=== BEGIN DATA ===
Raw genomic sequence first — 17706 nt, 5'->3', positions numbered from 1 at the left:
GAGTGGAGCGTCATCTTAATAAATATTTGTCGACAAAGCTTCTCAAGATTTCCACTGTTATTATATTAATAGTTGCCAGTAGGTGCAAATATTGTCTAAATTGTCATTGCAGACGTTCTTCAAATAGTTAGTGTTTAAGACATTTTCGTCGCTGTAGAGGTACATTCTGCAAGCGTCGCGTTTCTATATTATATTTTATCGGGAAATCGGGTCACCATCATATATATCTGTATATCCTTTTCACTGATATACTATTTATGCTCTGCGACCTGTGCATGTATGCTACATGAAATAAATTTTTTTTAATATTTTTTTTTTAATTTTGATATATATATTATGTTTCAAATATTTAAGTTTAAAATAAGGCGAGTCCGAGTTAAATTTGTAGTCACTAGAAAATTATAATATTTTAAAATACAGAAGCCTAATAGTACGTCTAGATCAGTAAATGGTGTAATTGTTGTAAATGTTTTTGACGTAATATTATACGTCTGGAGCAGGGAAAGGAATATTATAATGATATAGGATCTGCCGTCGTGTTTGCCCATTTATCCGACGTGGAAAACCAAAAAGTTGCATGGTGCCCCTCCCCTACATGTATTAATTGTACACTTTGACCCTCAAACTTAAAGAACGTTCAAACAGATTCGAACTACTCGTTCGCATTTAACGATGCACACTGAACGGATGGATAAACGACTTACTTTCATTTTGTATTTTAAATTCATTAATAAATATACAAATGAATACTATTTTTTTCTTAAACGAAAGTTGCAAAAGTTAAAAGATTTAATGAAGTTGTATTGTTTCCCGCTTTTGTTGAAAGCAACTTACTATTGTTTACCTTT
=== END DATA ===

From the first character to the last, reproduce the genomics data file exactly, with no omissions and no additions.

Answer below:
Raw genomic sequence first — 17706 nt, 5'->3', positions numbered from 1 at the left:
GAGTGGAGCGTCATCTTAATAAATATTTGTCGACAAAGCTTCTCAAGATTTCCACTGTTATTATATTAATAGTTGCCAGTAGGTGCAAATATTGTCTAAATTGTCATTGCAGACGTTCTTCAAATAGTTAGTGTTTAAGACATTTTCGTCGCTGTAGAGGTACATTCTGCAAGCGTCGCGTTTCTATATTATATTTTATCGGGAAATCGGGTCACCATCATATATATCTGTATATCCTTTTCACTGATATACTATTTATGCTCTGCGACCTGTGCATGTATGCTACATGAAATAAATTTTTTTTAATATTTTTTTTTTAATTTTGATATATATATTATGTTTCAAATATTTAAGTTTAAAATAAGGCGAGTCCGAGTTAAATTTGTAGTCACTAGAAAATTATAATATTTTAAAATACAGAAGCCTAATAGTACGTCTAGATCAGTAAATGGTGTAATTGTTGTAAATGTTTTTGACGTAATATTATACGTCTGGAGCAGGGAAAGGAATATTATAATGATATAGGATCTGCCGTCGTGTTTGCCCATTTATCCGACGTGGAAAACCAAAAAGTTGCATGGTGCCCCTCCCCTACATGTATTAATTGTACACTTTGACCCTCAAACTTAAAGAACGTTCAAACAGATTCGAACTACTCGTTCGCATTTAACGATGCACACTGAACGGATGGATAAACGACTTACTTTCATTTTGTATTTTAAATTCATTAATAAATATACAAATGAATACTATTTTTTTCTTAAACGAAAGTTGCAAAAGTTAAAAGATTTAATGAAGTTGTATTGTTTCCCGCTTTTGTTGAAAGCAACTTACTATTGTTTACCTTT